“‘Be alert. If you see your friend going wrong, correct him. If he responds, forgive him. Even if it’s personal against you and repeated seven times in a day, and seven times comes back to you and says, ‘I’m sorry. I won’t do it again,’ forgive him.'” Luke 17:3-4.

What Jesus is advocating here is not reluctant and sporadic forgiveness but a generous and open-hearted attitude to people who offend us as a reflection of the Father’s attitude towards us in spite of the way we behave towards Him.

Forgiveness is the foundation of our relationship with God, and His forgiveness stands securely on what Jesus did on the cross. He paid the debt of all the sin of all people for all time when He gave up His life as a sin offering for us.

When we sin against another person, we sin against God. David understood this. He had Bathsheba’s husband, Uriah, killed in battle to justify his lust and adultery but, when his sin was exposed, he cried out to God, ‘Against you, you only have I sinned and done what is evil in your sight so that you are proved right when you speak and justified when you judge.’ Psalm 51:4 (NIV).

Sin incurs an unpayable debt and only because of God’s mercy, made available to us through Jesus, can He cancel our sin and clear our record of guilt. There is nothing that can separate us from His love because the blood of Jesus has washed us clean of sin for all time.

However, God requires a reciprocal attitude from us. Since He has already forgiven the sin of those who sin against us, we have no right to hold them guilty. To do so is to act illegally because we cannot demand payment for what had already been paid for. If we refuse to forgive another, we automatically cancel God’s forgiveness of us. Now that’s a scary thought! That means that we will experience separation from God and have to bear our own guilt.

Not to forgive our fellow man for the paltry things he does against us is to misunderstand the greatness of the debt we incurred against God and the enormity of His mercy that provided a way of forgiveness at the cost of His own Son’s life. Because we tend to focus on what the other person has done to us rather than on what we did to God, we hold on to our offences instead of letting them go because we can.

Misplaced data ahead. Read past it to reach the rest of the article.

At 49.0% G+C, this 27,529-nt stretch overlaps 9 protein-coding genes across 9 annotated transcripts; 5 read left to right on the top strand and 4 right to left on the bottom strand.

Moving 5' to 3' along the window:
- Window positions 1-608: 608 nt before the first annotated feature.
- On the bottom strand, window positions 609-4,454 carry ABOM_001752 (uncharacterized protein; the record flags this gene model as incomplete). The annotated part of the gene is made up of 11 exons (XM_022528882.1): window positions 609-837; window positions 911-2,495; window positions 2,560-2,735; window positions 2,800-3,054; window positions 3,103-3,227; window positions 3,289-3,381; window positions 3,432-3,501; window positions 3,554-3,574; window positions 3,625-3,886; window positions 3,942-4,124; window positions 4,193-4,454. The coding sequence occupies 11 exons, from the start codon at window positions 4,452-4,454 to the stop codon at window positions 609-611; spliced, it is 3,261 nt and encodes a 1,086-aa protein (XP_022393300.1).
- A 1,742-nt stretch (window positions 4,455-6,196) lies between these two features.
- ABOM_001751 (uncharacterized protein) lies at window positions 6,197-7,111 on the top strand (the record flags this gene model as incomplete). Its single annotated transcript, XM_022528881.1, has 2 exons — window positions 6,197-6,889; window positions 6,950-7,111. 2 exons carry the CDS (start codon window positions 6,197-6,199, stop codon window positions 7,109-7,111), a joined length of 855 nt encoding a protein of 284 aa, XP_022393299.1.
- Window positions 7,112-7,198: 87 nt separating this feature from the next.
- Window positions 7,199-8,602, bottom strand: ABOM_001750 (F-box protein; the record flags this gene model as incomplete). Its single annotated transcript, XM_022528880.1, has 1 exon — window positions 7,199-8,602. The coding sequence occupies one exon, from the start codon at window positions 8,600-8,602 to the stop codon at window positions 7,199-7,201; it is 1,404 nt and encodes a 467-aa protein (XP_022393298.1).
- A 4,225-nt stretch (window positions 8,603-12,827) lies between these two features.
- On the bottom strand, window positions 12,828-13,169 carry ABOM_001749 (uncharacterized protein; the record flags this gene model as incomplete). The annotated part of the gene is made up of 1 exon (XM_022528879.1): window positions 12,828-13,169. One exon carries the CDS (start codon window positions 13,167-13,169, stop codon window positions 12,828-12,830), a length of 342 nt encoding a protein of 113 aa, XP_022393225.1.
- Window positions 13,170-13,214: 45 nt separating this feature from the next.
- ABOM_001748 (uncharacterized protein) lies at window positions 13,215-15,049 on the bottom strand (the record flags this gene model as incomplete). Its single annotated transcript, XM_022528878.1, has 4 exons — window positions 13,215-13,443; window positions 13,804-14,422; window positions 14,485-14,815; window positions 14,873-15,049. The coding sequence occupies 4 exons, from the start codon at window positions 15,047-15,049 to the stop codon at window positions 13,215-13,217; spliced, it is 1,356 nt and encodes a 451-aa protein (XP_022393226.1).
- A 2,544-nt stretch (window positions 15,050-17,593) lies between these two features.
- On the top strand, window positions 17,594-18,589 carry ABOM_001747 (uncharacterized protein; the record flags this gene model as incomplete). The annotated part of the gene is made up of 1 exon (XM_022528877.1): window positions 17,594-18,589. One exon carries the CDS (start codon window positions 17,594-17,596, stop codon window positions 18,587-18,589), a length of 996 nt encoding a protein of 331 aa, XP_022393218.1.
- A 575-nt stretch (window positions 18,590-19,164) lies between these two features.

But there is something deeper to this issue of forgiveness. God forgave us through the death of Jesus to restore the unity between Himself and us because the entire universe can only function properly as a unit. When the relationships between humans remain fractured through offenses and unforgiveness, the whole of life unravels, leaving in its wake chaos and destruction.

Forgiveness is God’s way of restoring unity with Himself and unity between people. When we forgive and reconcile, we contribute to the healing of our world. When we refuse to forgive, we fail to co-operate with God in His work of restoring everything to its original purpose of reflecting Him in the universe. We add to the destruction of our world.

Since God has already cleared the debt of the one who sins against us, all that is required of us is to look the guilty person in the eyes and declare, “You owe me nothing.” It’s not about making excuses for their failure. It’s about setting them free from their debt and restoring the unity that expresses who God is. And that is not only an act but a lifestyle.

Luella Campbell

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